Big mountain skier Michelle Parker grew up shredding Squaw Valley and starting skiing professionally at age 16, so she’s no stranger to the challenges of the mountains. In this episode of National Geographic's and Redbull’s joint project “TrailBlazHer”, she speaks on the importance of avalanche safety and what it has been like to grow up with the goal of becoming a pro skier. Parker has lost friends and relatives to the mountains, but rather than give up her passion in the face of these losses she started a group called SAFE AS (Skiers Advocating and Fostering Avalanche & Snow Safety). This all female group comes together to promote safe practices in the backcountry, and also compiles an all-star squad of ripping women. These ladies are more comfortable in the backcountry’s dangerous terrain than in their own backyards, so props to Parker for bringing awareness to safety in the backcountry.
Forget high winds on chairlifts, like what happened in the Alps earlier this year. According to news sources in Georgia, a ski-lift accident has left eleven people injured when the chair’s brakes failed and sent passengers sliding backwards down the hill. The accident occurred at Georgia’s popular Gudauri ski resort, near the capital Tbilisi, this morning. Video footage from onlookers shows some passengers jumping off the lift, while others are flung violently from the chair as it whipped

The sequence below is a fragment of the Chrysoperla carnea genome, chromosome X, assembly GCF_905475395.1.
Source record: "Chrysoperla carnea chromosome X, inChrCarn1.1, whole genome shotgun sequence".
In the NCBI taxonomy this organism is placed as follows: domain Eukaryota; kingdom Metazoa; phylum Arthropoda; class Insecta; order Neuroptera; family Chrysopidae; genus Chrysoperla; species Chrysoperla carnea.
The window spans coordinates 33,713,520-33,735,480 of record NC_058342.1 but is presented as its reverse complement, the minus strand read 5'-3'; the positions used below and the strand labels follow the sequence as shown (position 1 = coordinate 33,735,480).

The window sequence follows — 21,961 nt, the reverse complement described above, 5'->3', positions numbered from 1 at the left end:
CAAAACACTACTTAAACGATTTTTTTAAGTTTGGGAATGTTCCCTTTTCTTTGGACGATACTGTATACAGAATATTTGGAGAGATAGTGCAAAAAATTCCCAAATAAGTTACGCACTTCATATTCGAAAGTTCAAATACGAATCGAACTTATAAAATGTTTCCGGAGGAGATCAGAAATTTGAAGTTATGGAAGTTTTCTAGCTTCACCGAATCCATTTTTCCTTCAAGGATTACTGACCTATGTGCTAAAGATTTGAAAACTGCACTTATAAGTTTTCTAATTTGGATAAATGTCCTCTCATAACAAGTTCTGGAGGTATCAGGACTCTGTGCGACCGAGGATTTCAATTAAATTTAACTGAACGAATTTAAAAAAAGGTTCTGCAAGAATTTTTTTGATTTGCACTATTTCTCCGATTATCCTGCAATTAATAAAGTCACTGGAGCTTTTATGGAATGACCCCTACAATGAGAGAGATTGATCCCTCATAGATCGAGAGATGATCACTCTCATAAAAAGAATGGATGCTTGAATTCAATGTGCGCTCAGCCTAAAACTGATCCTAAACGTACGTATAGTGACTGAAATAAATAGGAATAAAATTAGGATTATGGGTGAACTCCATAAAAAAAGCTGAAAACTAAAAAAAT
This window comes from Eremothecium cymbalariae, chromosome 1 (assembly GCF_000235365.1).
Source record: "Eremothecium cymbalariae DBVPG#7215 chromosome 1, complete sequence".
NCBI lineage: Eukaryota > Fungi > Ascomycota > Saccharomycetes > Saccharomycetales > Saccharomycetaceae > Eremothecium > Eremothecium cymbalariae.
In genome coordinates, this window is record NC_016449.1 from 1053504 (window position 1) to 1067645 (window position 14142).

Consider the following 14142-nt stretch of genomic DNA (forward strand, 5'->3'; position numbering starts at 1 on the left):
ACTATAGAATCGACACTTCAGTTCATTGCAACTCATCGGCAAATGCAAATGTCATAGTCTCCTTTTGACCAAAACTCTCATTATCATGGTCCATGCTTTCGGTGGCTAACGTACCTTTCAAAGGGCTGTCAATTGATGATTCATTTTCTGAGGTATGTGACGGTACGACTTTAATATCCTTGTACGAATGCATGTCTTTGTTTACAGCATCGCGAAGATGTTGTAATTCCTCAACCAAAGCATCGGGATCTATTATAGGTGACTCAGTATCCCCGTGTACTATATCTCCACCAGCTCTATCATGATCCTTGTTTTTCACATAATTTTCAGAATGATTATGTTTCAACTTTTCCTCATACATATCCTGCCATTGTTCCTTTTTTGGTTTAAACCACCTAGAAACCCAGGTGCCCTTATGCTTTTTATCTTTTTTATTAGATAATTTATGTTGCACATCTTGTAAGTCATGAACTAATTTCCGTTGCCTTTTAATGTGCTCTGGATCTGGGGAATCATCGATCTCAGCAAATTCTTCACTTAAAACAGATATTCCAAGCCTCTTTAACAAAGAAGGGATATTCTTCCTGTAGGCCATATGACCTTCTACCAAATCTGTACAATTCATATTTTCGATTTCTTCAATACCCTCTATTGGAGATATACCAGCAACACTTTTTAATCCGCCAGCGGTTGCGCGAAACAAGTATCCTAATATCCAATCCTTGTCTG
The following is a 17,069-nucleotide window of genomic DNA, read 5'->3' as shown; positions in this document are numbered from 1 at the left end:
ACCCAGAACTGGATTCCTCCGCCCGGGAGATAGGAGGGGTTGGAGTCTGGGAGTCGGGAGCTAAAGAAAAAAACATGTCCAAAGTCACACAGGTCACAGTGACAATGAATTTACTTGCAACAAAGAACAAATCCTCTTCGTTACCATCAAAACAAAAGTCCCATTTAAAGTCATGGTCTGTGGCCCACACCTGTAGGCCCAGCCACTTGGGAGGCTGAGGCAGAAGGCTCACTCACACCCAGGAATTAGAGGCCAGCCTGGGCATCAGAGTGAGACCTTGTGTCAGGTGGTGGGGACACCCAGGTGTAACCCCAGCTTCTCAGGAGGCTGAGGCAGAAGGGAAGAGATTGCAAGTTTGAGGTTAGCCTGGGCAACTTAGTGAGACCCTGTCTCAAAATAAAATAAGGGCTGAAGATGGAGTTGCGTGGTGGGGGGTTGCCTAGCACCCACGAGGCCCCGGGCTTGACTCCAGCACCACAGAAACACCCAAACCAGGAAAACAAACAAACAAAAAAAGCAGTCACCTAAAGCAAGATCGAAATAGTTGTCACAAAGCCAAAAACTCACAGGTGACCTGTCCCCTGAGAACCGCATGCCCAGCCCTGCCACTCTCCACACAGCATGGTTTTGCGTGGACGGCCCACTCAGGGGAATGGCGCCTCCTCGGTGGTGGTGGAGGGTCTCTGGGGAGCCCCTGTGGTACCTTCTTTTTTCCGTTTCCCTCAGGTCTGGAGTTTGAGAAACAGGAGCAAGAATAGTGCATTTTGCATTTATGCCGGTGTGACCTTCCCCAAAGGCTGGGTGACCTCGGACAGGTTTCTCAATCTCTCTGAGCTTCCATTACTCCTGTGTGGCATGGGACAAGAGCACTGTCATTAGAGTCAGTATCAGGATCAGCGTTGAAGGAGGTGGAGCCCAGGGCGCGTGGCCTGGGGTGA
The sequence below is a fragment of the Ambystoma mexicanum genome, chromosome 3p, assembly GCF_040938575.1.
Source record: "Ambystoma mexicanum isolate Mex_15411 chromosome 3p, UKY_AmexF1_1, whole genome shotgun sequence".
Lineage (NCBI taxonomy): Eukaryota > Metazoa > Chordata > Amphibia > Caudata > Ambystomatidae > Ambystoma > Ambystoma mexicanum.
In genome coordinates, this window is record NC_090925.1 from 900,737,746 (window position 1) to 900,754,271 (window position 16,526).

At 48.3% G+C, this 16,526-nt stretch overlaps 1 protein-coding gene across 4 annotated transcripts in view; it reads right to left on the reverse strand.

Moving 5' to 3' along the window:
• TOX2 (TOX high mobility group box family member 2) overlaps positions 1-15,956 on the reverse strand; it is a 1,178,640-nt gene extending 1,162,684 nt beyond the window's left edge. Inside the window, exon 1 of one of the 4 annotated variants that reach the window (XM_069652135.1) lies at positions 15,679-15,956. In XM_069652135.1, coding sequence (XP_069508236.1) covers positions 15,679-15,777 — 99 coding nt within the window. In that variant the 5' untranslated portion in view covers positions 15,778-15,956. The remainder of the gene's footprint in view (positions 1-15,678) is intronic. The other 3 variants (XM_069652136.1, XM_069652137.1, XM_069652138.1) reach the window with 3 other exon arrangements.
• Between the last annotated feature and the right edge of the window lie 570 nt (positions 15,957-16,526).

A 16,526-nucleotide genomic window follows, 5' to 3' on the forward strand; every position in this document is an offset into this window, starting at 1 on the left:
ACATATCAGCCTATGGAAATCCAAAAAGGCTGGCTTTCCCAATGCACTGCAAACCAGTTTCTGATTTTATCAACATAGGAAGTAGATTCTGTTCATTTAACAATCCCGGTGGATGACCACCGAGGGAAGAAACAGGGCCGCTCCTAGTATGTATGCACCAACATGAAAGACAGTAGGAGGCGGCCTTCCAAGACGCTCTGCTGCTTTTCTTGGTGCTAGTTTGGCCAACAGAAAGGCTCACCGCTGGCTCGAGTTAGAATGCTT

For those who grew up on the West Coast—like myself—I always heard the stereotypical description that slopes back East were "icy." Well, you can thank the Ski The East team for exposing you sneaky liars. Sure there might be ice–BUT–everyone glosses over the fact that if you time it right, there's plenty of pow to be found too. In their most recent edit of the "Promised Land" series, Ski The East also gets their fair share of pow, scoring big in Stowe, Vermont. Watch as the crew shreds
One of skiing's dirty little secrets is that–at its highest levels–the sport is, well, dirty. Despite being a sport that relies entirely on an increasingly fickle and unpredictable climate–and one in which many of the most prominent athletes are advocates for environmental activism–going out and getting shots can leave a pretty large carbon footprint. Helis, snowmobiles and international flights all have two things in common: They burn a ton of fuel and are used to film damn near every ski